Last Friday I had to pick up some tea and return a library book, so I stopped in a little mini-downtown section of SF called West Portal. I parked, walked to the Library, crossed the street and found a newspaper/magazine stand near the place I buy tea! I love those shops where you can see about 300 magazines all at once and buy one issue of foreign home dec magazines as a treat. I have been up and down this street a multitude of times and never seen this place. It may be new. They had a wonderful selection of quilt and craft mags. I had to buy an issue so I picked up an issue of Quilt Mania. I was pleased to find an article about Judy Rothermel and a couple of blocks that were very inspirational. I didn’t know JR designed Civil War fabrics as well as her signature 1930s lines.
After I drank my tea I headed back to the car and saw a handwritten sign in the window of the bookshop saying they give knitting lessons. Hhhmmm.
Caroline, another CQFAer, has started her own blog. Her first post tells a little about what she wants to accomplish and what she plans to write about. It is actually a great post and much better than I did on my first foray into the blogosphere. Stop by and say hi.
This is my first experience with blogging. I have seen a few, but have wondered who reads them, and why?
Mostly I will be writing about fiber art, in particular the quilted kind, or that fabricated from pieces of cloth and sewn, painted, embroidered or otherwise embellished. I haven’t done weaving for years and have no current interest in the scrapbook and paper art projects done by many of my contemporaries. There are too many things higher up on my “To Do” list.
There is a lot going on. I realized at some point over the weekend that I had not really inventoried what I for gifts. This year will be a much leaner Christmas even than last year, but I still have a few things to buy and a lot to wrap. There is a lot going on at work and I have just been ignoring everything, and focusing on the gifts I need to make. I got myself in gear, did an inventory and started working on my Christmas shopping.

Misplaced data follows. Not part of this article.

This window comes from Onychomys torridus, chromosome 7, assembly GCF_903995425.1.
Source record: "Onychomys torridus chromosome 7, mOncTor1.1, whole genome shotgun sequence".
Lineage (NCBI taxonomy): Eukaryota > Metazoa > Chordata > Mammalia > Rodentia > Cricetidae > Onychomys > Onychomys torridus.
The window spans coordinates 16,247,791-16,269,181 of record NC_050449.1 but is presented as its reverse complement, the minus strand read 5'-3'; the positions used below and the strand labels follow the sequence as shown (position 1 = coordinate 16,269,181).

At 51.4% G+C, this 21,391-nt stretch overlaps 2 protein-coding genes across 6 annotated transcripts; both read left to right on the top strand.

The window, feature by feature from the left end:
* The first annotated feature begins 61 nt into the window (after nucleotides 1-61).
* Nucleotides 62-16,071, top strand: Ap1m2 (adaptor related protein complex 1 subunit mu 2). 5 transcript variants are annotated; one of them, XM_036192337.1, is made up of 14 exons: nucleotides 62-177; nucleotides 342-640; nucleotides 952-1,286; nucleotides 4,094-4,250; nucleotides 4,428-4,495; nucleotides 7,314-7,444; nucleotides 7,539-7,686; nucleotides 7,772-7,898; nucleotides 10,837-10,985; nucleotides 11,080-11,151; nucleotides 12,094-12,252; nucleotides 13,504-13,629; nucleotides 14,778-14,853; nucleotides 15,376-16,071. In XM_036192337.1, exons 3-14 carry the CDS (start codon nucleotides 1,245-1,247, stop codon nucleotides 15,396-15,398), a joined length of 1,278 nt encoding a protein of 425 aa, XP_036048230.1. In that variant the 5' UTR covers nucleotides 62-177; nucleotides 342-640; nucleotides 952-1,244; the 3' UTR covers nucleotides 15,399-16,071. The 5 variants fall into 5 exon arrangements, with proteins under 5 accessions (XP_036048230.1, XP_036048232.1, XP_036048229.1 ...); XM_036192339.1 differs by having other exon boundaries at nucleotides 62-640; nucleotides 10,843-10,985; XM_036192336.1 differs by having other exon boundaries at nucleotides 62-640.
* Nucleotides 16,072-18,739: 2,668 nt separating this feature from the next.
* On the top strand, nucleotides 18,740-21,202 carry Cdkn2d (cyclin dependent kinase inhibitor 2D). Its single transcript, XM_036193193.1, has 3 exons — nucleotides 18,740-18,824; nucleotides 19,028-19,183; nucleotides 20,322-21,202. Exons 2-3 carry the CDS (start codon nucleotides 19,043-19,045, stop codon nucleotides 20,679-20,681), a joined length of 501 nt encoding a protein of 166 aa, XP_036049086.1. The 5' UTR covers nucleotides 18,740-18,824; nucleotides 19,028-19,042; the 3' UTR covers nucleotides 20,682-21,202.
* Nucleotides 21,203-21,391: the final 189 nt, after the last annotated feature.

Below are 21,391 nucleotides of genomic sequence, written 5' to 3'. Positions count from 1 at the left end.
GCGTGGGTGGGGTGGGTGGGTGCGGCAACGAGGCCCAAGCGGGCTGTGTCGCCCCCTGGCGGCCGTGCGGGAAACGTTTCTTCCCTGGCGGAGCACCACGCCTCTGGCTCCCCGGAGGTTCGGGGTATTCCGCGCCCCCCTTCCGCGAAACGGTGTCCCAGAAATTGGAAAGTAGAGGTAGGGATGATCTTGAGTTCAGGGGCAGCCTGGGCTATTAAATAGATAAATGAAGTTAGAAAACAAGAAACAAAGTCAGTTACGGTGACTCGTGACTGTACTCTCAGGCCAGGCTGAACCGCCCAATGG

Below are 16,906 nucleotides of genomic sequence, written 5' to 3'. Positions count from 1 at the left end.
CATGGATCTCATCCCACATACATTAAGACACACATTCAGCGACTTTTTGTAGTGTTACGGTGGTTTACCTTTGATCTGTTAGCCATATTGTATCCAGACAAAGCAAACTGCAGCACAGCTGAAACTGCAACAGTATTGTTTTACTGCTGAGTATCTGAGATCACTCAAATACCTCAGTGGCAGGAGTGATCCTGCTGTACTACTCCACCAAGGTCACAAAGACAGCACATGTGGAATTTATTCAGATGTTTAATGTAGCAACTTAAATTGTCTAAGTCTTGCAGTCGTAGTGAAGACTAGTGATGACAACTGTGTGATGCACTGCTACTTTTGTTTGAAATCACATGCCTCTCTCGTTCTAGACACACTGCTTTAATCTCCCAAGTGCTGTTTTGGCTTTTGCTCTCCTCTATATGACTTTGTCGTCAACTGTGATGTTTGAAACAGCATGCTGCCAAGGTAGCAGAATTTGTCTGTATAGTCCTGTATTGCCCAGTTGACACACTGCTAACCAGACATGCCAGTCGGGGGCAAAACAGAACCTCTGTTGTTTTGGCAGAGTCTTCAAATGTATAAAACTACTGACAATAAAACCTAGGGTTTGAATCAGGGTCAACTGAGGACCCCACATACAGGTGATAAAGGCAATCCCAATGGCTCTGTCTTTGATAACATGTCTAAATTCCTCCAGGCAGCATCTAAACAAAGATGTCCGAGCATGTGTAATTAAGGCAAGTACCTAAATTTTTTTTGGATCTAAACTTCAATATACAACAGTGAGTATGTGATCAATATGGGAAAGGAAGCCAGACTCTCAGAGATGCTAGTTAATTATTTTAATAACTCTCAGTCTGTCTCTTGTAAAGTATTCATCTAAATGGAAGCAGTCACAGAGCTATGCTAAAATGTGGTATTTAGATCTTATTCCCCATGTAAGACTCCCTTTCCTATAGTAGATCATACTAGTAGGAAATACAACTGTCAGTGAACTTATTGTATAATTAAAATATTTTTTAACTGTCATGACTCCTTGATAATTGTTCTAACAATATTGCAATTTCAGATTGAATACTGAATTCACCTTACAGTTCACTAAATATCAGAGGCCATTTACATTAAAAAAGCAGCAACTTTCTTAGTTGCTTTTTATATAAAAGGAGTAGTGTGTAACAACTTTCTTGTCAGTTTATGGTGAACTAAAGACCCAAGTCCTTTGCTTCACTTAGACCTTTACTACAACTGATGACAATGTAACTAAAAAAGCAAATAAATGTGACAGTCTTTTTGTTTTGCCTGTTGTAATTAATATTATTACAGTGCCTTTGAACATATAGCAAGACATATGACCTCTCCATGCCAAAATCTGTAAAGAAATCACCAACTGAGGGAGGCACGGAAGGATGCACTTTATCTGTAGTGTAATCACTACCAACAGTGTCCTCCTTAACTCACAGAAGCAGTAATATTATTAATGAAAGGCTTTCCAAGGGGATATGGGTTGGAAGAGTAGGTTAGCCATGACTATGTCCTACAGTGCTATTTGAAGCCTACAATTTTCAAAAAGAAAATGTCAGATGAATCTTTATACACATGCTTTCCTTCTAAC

I am an inveterate cyber-shopper. Before the web had stores, I would spend the Friday after Christmas with all of the catalogs I had been hoarding on the phone ordering via phone. Since I do mostly online shopping, I inevitably find other sites that might be of interest.
Liesl from Oliver + S pointed me to her free mitten ornament pattern. It can be used for gift tags, winter decorating, tree ornaments or an advent calendar. I could see where the maker could have a nice little reminder of favorite fabrics from the year by using project scraps for the mitten cuffs. Thanks, Liesl!
Liesl pointed me to Alabama Chanin. I like the look of their blog, which they call a journal. I believe they are a clothing company. They do sell scrap bags of organic cotton fabrics. I saw an interesting jacket on the cover of one of their catalogs via their blog/journal. I am thinking about renewing my wardrobe, but want classic pieces with interest which look good on me. That is a project for much later, but it is on my mind.
I was pointed to the Running with Scissors Blog for an interview of Susan Shie. She talks a lot about her airpen work and how it has changed the pace of her work (she can do a lot more). She is doing less hand work, but I don’t know if she has completely stopped that. She also talks about spending the day with President Obama sitting by the side of a river and talking with him while they eat cheeseburgers. It is a very sweet image. After the debacle with the White House party crashers recently, I was thinking that it would be nice if a “regular Joe or Jane” was invited to every White House event. It is, after all, our tax dollars at work.
Also, some time ago I took a class at the Marin Needle Arts Guild weekend retreat from Gwen Marston. It was a two day class and we learned Liberated Quiltmaking. I ended up with my quilt Women’s Work 1. I used her technique to having making a lot of different house blocks.